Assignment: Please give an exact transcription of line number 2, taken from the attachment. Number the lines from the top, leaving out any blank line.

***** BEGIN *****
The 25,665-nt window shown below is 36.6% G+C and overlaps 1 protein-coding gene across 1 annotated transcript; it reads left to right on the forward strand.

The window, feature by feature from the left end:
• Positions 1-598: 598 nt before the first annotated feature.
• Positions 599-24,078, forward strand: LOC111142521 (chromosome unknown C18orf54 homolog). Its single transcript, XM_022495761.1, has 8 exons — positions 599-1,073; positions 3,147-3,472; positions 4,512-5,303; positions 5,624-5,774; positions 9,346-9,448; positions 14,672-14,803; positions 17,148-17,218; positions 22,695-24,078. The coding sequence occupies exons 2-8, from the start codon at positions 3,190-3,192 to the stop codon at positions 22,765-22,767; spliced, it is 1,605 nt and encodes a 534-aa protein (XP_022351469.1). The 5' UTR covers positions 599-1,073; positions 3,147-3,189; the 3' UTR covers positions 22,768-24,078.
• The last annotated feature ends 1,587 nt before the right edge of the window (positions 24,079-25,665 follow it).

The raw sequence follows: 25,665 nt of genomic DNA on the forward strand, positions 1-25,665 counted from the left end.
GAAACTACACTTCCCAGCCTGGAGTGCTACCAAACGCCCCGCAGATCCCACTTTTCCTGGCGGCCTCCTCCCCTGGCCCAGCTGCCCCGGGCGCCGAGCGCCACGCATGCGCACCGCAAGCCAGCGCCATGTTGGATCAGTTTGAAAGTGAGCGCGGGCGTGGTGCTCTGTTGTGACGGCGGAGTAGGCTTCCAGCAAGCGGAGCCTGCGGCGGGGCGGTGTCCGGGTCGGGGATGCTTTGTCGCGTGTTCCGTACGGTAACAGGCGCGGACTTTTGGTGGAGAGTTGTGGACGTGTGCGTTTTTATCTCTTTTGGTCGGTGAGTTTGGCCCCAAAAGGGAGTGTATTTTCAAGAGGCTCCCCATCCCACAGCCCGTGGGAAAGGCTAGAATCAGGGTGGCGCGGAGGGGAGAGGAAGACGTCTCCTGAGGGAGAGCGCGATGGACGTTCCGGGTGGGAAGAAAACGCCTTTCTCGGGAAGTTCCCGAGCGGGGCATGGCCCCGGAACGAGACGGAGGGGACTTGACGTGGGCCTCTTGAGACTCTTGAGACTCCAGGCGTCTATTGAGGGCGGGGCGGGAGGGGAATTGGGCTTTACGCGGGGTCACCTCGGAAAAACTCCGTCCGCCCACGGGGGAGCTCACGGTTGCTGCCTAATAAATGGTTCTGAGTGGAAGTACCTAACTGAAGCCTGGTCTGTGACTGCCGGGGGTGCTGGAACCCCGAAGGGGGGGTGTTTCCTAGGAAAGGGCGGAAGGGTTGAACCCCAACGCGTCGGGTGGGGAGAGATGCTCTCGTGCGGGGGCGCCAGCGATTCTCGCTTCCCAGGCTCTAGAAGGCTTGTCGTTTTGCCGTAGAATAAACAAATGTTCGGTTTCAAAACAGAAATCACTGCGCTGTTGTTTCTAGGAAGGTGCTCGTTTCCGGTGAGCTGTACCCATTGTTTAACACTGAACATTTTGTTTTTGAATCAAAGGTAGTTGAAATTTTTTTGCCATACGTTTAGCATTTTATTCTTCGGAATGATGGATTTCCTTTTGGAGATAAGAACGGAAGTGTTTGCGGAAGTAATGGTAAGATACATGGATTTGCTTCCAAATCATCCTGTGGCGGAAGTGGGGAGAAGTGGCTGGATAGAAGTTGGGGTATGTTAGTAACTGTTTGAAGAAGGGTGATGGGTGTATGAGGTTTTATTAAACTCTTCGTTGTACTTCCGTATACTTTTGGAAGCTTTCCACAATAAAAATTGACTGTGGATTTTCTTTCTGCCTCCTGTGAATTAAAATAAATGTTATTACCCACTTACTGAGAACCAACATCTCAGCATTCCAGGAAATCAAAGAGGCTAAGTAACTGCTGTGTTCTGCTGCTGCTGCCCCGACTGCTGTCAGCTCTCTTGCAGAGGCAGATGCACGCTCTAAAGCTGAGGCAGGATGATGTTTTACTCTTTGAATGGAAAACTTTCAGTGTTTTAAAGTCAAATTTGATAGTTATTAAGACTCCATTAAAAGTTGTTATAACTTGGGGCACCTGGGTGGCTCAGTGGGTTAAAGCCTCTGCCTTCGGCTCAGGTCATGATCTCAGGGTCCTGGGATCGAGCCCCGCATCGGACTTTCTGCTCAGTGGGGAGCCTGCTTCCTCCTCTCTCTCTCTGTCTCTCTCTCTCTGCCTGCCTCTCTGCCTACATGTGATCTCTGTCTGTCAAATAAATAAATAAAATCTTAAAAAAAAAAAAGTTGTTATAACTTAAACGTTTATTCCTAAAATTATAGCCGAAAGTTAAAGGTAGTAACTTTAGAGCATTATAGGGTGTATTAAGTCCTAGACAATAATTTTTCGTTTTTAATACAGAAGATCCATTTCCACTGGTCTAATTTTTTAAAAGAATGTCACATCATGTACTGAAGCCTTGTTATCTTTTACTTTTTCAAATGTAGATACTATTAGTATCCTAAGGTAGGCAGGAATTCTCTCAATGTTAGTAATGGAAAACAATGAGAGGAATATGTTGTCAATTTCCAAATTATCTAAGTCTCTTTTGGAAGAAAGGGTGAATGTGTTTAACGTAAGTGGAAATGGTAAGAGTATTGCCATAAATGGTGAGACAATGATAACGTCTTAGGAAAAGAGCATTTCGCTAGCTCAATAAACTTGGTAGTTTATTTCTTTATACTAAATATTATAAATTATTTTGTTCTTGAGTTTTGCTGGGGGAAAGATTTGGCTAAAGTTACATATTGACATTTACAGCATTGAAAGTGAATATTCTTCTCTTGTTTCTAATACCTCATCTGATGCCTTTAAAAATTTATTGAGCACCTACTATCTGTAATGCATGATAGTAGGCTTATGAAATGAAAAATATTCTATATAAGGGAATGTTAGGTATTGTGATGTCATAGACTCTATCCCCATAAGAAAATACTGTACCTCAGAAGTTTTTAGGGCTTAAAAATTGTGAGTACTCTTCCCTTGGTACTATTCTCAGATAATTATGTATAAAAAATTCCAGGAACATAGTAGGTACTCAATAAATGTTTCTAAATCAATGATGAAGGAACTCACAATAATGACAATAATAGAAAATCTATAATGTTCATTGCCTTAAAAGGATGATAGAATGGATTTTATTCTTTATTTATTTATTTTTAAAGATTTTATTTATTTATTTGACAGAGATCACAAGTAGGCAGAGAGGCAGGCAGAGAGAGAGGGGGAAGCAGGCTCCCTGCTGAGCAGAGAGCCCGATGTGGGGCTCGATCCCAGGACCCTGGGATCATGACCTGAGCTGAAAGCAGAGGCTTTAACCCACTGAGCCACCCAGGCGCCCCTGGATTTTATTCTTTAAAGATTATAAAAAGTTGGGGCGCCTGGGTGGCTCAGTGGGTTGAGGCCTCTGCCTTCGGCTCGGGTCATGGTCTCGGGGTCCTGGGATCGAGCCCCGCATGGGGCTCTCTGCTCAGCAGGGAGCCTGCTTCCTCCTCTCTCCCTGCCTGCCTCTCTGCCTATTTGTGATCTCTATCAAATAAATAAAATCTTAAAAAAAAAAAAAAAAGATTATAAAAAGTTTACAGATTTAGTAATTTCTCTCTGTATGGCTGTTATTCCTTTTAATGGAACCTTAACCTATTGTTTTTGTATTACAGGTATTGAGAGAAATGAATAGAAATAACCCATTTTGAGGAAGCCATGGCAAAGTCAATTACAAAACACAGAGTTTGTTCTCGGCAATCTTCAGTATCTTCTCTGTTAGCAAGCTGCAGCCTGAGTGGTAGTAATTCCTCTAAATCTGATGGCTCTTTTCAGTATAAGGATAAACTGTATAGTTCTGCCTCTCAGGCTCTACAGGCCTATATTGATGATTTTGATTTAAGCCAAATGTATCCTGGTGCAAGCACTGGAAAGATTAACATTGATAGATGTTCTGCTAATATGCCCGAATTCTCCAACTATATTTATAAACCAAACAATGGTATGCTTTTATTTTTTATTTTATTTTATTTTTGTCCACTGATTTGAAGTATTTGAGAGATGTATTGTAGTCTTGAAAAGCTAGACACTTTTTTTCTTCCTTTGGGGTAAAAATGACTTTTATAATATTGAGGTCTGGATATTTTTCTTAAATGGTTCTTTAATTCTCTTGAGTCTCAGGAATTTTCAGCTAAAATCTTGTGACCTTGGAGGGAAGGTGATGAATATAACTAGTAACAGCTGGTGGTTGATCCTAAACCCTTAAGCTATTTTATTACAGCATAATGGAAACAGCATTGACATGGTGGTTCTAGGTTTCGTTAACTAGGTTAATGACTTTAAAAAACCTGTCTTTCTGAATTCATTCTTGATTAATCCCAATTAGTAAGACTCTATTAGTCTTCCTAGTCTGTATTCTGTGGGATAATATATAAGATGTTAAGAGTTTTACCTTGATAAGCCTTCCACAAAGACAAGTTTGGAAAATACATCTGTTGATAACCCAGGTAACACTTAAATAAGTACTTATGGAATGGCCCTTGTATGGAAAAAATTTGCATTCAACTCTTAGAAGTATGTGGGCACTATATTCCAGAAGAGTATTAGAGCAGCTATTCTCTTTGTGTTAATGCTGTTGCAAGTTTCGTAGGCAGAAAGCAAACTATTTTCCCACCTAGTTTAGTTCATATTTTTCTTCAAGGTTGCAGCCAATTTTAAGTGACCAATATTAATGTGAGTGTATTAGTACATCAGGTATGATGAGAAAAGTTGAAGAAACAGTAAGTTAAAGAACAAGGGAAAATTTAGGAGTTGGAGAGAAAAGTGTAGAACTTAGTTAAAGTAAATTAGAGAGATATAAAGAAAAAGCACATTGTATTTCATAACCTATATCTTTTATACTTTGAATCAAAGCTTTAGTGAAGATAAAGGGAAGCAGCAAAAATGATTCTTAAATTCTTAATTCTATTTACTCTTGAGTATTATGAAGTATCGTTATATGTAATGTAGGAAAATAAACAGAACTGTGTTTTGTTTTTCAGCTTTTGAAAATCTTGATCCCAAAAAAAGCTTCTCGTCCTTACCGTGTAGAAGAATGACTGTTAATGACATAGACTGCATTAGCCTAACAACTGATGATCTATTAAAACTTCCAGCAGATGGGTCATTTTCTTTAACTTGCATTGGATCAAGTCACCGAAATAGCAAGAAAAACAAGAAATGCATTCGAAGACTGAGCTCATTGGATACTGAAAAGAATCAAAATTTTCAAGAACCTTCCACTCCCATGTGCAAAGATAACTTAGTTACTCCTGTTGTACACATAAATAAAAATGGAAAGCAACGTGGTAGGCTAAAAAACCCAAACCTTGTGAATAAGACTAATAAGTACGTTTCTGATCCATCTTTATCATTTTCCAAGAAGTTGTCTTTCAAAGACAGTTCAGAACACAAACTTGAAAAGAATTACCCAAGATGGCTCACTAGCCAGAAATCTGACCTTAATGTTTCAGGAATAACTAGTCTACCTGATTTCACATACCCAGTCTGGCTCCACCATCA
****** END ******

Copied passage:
The window, feature by feature from the left end: